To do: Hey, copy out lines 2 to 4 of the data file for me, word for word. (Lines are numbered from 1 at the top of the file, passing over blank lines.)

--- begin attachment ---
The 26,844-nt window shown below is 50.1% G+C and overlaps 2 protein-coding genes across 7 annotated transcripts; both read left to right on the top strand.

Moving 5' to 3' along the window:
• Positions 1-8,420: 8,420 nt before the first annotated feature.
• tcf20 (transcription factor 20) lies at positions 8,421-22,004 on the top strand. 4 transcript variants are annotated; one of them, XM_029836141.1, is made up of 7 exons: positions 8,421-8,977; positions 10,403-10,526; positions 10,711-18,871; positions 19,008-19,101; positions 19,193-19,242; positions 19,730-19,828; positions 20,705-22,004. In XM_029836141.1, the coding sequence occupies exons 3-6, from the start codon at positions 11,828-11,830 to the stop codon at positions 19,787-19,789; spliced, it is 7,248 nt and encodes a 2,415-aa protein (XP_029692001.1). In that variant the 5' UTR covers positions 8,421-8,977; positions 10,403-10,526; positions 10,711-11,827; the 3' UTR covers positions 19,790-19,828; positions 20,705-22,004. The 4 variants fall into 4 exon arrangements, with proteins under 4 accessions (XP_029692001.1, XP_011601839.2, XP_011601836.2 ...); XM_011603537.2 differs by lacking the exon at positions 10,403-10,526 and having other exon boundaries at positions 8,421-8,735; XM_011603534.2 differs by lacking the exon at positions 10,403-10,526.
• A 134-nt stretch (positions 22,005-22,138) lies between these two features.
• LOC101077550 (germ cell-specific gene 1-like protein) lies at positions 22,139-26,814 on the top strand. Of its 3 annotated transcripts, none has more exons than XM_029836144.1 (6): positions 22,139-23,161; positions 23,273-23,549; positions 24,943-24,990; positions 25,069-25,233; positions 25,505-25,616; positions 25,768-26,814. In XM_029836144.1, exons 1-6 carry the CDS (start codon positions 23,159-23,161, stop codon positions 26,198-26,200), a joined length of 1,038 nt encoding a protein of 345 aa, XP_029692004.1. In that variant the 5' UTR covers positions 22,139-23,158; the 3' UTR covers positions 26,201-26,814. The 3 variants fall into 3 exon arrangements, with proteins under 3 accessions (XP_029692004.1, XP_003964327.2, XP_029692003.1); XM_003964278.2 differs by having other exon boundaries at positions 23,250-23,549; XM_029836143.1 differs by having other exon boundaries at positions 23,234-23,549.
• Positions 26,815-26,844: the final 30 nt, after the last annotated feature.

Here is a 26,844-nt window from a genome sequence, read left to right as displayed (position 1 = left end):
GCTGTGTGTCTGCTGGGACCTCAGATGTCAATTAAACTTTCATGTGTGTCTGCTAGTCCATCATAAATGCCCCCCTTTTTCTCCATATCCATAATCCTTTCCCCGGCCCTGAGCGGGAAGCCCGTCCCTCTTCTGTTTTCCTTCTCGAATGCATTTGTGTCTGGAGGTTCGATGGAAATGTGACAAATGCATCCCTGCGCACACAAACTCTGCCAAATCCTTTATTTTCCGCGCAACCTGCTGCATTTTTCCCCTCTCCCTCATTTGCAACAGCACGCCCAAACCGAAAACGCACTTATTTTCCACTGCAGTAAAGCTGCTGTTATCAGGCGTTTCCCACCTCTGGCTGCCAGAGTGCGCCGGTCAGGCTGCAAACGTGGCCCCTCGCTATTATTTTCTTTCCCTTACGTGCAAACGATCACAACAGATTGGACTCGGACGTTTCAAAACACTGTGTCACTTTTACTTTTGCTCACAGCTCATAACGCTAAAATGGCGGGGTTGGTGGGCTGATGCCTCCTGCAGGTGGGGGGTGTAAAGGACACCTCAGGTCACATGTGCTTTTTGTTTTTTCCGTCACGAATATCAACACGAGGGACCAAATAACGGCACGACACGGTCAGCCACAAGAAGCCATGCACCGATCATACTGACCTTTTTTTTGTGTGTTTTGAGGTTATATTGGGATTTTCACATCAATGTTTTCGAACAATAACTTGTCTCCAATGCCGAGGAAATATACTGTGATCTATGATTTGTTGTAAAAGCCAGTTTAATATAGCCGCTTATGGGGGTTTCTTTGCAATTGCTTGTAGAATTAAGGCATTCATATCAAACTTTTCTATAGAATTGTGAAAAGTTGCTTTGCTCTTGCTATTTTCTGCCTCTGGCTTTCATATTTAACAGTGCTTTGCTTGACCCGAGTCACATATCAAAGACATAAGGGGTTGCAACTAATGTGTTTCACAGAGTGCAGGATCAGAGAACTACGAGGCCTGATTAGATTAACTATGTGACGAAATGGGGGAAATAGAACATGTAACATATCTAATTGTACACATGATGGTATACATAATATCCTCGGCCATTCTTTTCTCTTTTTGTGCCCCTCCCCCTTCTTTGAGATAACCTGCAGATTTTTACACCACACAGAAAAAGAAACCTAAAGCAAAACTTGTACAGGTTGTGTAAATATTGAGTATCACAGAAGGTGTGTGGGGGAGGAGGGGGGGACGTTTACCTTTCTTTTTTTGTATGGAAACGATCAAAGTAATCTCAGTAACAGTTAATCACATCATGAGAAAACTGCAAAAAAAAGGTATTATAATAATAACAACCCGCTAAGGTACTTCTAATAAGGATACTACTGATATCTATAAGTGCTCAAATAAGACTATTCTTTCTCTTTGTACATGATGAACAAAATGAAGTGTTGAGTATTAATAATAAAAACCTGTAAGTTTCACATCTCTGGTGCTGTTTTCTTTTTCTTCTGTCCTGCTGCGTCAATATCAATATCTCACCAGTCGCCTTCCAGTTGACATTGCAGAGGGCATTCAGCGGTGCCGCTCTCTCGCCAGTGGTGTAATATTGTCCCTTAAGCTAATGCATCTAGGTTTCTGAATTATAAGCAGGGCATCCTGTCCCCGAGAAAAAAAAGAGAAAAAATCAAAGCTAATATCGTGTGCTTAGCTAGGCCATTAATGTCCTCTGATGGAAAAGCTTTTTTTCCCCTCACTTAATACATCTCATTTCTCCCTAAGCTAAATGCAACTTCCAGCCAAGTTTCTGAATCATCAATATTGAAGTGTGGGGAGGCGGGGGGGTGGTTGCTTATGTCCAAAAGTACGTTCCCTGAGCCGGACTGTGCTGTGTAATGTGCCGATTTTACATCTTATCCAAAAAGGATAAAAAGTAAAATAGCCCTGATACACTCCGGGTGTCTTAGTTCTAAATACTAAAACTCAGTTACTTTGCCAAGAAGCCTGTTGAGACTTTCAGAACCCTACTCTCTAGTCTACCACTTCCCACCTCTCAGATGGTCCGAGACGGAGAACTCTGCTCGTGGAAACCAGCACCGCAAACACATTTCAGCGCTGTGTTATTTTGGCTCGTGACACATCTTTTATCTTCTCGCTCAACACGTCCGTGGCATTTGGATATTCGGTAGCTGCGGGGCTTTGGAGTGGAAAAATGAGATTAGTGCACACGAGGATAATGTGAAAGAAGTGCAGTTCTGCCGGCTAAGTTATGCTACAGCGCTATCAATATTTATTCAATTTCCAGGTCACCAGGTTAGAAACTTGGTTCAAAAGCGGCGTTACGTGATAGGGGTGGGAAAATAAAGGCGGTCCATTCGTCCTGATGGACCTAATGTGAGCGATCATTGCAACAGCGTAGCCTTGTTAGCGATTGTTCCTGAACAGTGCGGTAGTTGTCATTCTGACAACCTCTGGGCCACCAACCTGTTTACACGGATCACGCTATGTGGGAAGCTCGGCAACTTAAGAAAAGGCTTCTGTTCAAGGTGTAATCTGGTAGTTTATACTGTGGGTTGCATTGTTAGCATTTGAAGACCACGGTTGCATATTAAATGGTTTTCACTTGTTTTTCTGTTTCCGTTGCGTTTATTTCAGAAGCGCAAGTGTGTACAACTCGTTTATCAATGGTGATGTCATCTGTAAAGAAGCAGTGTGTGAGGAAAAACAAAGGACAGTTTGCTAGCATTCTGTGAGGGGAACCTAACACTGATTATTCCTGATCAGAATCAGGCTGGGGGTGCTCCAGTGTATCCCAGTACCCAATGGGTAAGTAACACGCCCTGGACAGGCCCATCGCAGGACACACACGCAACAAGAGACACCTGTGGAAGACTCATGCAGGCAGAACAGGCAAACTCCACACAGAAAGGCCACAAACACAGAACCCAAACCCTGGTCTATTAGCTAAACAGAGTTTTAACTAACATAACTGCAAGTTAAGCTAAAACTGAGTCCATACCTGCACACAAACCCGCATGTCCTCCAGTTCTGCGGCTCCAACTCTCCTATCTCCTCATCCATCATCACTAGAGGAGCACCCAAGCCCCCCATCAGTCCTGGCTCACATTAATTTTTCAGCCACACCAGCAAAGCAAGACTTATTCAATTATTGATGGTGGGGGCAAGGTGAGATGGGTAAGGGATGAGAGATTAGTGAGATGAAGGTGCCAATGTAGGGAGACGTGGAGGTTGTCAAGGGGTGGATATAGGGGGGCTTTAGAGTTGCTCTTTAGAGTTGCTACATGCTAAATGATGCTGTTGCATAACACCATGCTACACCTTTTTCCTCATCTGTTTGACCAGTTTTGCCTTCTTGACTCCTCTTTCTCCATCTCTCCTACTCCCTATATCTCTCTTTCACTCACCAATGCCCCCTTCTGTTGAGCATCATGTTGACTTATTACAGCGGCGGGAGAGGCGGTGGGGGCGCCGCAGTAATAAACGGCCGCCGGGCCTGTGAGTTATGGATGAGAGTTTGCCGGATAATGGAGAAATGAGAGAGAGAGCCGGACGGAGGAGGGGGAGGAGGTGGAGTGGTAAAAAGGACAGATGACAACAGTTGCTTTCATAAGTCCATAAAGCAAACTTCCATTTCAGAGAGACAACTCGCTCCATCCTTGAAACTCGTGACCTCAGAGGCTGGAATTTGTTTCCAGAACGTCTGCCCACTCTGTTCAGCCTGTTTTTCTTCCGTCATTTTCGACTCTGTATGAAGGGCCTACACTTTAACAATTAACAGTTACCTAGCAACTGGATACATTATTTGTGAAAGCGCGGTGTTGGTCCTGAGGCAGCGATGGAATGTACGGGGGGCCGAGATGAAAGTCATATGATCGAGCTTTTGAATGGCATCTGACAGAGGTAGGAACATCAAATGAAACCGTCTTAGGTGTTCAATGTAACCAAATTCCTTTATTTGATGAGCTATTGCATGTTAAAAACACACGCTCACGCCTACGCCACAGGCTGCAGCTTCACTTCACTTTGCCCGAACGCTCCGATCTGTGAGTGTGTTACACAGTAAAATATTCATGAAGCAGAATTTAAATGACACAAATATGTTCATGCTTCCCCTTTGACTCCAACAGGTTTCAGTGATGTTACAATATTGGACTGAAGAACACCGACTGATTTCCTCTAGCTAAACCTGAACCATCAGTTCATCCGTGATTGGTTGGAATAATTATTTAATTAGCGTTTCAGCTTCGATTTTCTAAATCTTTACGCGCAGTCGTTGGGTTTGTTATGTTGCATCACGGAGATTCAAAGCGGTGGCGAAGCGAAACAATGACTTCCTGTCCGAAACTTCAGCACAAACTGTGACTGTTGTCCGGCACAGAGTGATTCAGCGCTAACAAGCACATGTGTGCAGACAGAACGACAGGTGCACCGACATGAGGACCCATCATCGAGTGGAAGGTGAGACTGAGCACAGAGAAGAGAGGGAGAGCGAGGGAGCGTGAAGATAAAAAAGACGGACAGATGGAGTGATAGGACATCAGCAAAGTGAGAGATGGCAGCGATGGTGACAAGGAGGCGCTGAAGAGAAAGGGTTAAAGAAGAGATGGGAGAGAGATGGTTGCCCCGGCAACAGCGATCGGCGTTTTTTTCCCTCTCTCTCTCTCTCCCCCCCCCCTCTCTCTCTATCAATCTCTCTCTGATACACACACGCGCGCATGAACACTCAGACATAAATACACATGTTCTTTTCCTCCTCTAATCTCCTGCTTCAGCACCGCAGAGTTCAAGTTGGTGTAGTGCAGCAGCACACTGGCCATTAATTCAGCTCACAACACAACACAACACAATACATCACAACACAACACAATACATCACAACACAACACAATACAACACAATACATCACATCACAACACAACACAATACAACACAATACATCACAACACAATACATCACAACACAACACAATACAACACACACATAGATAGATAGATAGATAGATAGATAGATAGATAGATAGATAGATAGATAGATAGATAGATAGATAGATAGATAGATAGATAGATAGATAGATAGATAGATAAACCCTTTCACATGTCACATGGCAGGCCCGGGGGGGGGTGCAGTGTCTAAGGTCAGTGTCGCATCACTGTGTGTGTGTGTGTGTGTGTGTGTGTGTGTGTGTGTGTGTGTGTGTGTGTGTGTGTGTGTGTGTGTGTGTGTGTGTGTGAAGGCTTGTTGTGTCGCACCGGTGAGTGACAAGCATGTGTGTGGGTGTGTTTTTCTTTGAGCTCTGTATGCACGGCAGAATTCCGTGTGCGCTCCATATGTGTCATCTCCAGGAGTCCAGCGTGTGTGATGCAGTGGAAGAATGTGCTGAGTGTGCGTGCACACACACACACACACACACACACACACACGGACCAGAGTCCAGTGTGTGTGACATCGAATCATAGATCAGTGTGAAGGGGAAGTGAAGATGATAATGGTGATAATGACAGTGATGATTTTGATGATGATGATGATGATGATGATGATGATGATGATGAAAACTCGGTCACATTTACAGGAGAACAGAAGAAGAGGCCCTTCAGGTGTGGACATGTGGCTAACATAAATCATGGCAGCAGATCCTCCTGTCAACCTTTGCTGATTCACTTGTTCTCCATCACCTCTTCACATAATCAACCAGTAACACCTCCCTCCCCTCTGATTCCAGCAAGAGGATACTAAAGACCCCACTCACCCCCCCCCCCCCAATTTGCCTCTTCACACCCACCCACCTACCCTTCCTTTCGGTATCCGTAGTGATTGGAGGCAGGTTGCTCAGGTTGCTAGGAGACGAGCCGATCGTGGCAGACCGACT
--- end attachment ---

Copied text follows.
Moving 5' to 3' along the window:
• Positions 1-8,420: 8,420 nt before the first annotated feature.
• tcf20 (transcription factor 20) lies at positions 8,421-22,004 on the top strand. 4 transcript variants are annotated; one of them, XM_029836141.1, is made up of 7 exons: positions 8,421-8,977; positions 10,403-10,526; positions 10,711-18,871; positions 19,008-19,101; positions 19,193-19,242; positions 19,730-19,828; positions 20,705-22,004. In XM_029836141.1, the coding sequence occupies exons 3-6, from the start codon at positions 11,828-11,830 to the stop codon at positions 19,787-19,789; spliced, it is 7,248 nt and encodes a 2,415-aa protein (XP_029692001.1). In that variant the 5' UTR covers positions 8,421-8,977; positions 10,403-10,526; positions 10,711-11,827; the 3' UTR covers positions 19,790-19,828; positions 20,705-22,004. The 4 variants fall into 4 exon arrangements, with proteins under 4 accessions (XP_029692001.1, XP_011601839.2, XP_011601836.2 ...); XM_011603537.2 differs by lacking the exon at positions 10,403-10,526 and having other exon boundaries at positions 8,421-8,735; XM_011603534.2 differs by lacking the exon at positions 10,403-10,526.